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Cultural Images Affect Second Language Usage

People with multicultural backgrounds may change a speech pattern in their second language after seeing an icon from their first culture. Cynthia Graber reports

Ordinarily, you’d call a pistachio a pistachio. But if you’re, for example, an immigrant from China and you’ve just seen a Ming vase, you might call a pistachio a “happy nut.” Because visual cues can affect language in people with multiple cultural experiences. That’s according to a study in the Proceedings of the National Academy of Sciences. [Shu Zhang et al, Heritage-culture images disrupt immigrants’ second-language processing through triggering first-language interference]

Researchers performed various tests with students who had come to the U.S. from China. In one, the students heard a recorded conversation, in English, about campus life. But some looked at a Chinese face while they listened, while others saw a Caucasian face.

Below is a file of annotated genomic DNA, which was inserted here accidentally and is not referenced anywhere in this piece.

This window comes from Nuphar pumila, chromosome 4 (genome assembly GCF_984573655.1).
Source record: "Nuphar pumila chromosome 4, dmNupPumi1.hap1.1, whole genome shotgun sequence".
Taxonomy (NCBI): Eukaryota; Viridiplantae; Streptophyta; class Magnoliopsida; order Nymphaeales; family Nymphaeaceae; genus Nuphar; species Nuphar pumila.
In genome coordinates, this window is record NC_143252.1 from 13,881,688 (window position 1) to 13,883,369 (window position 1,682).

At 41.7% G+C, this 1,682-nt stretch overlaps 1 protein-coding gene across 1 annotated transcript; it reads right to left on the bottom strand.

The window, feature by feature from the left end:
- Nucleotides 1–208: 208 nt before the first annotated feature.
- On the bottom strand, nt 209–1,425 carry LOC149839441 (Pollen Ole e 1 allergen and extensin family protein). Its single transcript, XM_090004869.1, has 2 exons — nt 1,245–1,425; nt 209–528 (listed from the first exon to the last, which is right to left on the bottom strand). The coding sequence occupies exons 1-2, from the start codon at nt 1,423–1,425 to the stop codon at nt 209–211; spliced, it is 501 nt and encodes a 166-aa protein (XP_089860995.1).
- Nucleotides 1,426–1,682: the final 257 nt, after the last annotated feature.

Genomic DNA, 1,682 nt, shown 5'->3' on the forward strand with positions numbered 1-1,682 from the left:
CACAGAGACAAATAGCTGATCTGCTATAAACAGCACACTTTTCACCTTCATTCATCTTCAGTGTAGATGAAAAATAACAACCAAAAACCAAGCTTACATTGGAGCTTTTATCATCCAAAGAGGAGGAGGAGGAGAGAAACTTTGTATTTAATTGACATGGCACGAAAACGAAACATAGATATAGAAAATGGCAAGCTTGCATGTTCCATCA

The students then spoke about their own lives. And the Chinese-American students who had listened while looking at a Chinese face spoke English more slowly and less fluently than those who listened while looking at the Caucasian face.

In another test, when the students were exposed to Chinese icons, they were more likely to translate from Chinese into English literally. Thus, pistachios became “happy nuts,” which is the name in China.

This phenomenon demonstrates that immigrants struggling with a new language can face unusual and unanticipated challenges. And that what you see can affect what you say.

—Cynthia Graber

[The above text is a transcript of this podcast.]

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